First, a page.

safety and rules
When enjoying the outdoors, it is important to remember safety regulations and recommendations to ensure the well-being of yourself and those around you. No matter if you’re in the water or on dry land, please review and keep the following suggestions top of mind.
-Avoid using trails that are muddy, so you don't leave uneven bicycle ruts, deep footprints or hoof tracks. If you must traverse a muddy trail, go right through the center of the trail (even if it is muddy), rather than traveling around the mud and widening the trail.
-Stay on the trail, and respect trail conditions and trail closures.
-Say hello to other trail users and communicate. Trails are a great place to meet new people!
-Leave no trace - pack it in; pack it out. If you see litter, please pick it up.
-If you love Michigan's trails, get involved and join your local trail organization!
-If you encounter a muddy trail, travel through the center of the trail so inadvertent trail widening doesn't occur.
-Communicate with other trail users about the safest way to pass on the trail.
-Keep at least a horse length back from other trail users.
-Clean up after your horse in staging areas and campgrounds.
-Although avoiding muddy trails altogether is best, if you do come across wet trail conditions, dismount and tiptoe down the center, not to the sides because it widens the trail.
-Before passing, alert other trail users of your intentions.
-Maintain a safe speed, especially near other trail users.
-Cyclists are expected to yield to all other trail users.
-Cyclists moving quickly and quietly can scare horses. Speak and communicate when encountering a horseback rider on the trail. The horseback rider will tell you the safest way to pass.
Hikers and Runners
-If you must traverse a muddy section of trail, go right through the center of the trail, rather than traveling around the mud and widening the trail.
-Keep pets on a 6-foot leash and keep them close.
-When hiking in a group, please walk single-file and be aware of other passing trail users.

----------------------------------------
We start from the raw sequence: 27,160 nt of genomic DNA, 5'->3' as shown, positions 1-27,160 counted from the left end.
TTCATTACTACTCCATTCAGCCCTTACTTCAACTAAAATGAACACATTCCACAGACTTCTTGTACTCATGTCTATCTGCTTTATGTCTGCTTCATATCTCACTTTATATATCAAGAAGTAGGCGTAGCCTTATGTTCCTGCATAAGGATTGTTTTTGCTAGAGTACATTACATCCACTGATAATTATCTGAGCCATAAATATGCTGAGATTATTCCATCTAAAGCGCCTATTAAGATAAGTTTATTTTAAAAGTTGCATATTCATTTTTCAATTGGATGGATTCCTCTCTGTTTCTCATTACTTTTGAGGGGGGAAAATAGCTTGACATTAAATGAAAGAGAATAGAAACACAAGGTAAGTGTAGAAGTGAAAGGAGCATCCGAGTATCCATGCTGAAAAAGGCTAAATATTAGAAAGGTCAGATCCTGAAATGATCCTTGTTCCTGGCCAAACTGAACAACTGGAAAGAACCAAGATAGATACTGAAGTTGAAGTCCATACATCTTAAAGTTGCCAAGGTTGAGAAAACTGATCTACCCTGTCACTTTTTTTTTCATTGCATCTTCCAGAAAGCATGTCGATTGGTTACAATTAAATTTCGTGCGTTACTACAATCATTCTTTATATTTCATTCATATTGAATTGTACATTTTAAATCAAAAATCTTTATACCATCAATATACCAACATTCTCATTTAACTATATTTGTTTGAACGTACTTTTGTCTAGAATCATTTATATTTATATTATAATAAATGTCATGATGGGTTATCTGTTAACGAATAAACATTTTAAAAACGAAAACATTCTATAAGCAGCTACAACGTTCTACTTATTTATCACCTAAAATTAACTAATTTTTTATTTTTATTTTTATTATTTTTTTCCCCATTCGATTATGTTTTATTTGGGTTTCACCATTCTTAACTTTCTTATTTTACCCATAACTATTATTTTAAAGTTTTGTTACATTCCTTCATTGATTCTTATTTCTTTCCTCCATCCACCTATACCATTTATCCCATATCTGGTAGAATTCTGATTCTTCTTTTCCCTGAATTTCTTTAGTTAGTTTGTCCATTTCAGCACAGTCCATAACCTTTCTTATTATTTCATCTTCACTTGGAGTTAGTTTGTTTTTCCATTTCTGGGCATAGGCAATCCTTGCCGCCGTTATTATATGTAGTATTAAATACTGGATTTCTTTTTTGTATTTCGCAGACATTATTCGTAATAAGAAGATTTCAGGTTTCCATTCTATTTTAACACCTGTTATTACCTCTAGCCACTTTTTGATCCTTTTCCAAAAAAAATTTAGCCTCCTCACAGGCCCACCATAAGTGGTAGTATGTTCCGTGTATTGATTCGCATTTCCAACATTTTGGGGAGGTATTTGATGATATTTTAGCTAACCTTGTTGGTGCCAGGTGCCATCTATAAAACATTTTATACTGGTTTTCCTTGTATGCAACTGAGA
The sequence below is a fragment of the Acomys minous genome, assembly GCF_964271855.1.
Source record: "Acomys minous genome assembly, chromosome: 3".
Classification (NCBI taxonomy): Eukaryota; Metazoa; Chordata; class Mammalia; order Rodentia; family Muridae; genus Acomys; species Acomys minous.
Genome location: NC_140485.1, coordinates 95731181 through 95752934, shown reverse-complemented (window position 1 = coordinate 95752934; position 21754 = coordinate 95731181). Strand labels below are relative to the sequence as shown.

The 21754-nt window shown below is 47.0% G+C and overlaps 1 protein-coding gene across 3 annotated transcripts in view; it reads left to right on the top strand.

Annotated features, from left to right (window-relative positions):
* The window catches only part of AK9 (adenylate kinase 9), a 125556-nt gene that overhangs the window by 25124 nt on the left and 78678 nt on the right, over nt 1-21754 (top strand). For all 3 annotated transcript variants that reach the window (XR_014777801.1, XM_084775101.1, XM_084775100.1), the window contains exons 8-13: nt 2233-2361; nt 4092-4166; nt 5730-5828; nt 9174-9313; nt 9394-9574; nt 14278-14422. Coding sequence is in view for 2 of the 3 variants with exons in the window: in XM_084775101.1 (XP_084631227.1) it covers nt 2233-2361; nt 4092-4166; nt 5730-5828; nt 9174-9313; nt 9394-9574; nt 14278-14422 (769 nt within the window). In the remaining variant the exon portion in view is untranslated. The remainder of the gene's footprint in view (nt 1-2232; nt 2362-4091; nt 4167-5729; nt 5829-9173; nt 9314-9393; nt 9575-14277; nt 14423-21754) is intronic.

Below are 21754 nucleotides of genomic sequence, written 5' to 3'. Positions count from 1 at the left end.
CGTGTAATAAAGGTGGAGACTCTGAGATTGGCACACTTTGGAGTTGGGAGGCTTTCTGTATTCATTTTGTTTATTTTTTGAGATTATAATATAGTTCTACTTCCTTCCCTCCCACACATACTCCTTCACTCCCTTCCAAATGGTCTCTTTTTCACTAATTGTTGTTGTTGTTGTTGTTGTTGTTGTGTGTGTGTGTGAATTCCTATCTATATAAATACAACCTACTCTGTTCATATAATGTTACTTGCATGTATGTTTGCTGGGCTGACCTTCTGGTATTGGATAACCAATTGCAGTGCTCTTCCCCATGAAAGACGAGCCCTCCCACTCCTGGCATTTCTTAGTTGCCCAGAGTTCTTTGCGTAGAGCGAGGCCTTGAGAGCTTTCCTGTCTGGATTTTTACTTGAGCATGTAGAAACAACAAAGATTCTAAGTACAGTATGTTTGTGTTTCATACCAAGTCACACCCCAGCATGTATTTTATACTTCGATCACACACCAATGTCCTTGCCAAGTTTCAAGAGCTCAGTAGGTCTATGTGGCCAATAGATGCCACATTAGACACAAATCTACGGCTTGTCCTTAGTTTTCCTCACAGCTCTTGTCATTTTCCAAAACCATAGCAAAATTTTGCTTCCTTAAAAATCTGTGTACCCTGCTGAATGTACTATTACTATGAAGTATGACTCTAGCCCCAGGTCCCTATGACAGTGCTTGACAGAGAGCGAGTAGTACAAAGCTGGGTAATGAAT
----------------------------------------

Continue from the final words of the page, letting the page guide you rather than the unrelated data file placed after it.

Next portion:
-If you're about to pass another trail user, a simple "hello" is often the best way to announce your presence.
Don't block the trail and stay alert to other trail users, especially cyclists.
-Yield to horseback riders, and be sure to speak to the rider and ask the best way to pass their horse.
-At the trailhead, check to see whether the trail is one-way or two-way.
-If snowshoeing on a groomed trail, be sure to travel on the side – not on the track, as that ruins the trail for skiers.
On the water safety
Wear A Life Jacket
-Accidents happen, be prepared. Life jackets float, you don't. Drowning was reported as the cause of death in 75% of all fatalities. 86% of people who drowned in a recreational boating accident were not wearing a life jacket.
-Alcohol use is the leading known contributing factor in fatal boating accidents. Where the primary cause was known, it was listed as the leading factor in 16%* of deaths. Alcohol can impair a boater's judgment, balance, vision, and reaction time. It can also increase fatigue and susceptibility to the effects of cold-water immersion.
Check Your Boat Before Going Out On The Water
-Make sure the boat is properly equipped and equipment is in good working condition. In addition to legally required equipment such as life jackets and fire extinguishers, always carry a first-aid kit, nautical charts and an anchor.
-Make sure navigation lights work properly. Ensure the cabin of your vessel has appropriate ventilation to prevent carbon dioxide poisoning
Have A Float Plan
-Inform someone who is not boating with you about the details of your trip, including:
--Where you will be boating and the route you plan to travel.
--How long you will be gone.
--When you plan to return.
--Schedule check-in times.
--Phone numbers for the local emergency dispatch center and U.S. Coast Guard in case you don't return on time.
-Watch for other boats, swimmers, skiers and objects in the water. This is especially true when operating in crowded waterways, at night and when visibility is restricted.
-Be aware of commercial fishing nets and buoys. Orange flagging may indicate a net is located in the water. Nets can also break away and float at the surface of the water, causing entanglements with boats.
Carry A Cell Phone Or Marine Radio
-Be prepared to call for help if:
--You are involved in or witness an accident.
--Your boat or the boat of another becomes disabled.
--You need medical assistance.
All safety tips were provided by the Michigan Department of Natural Resources.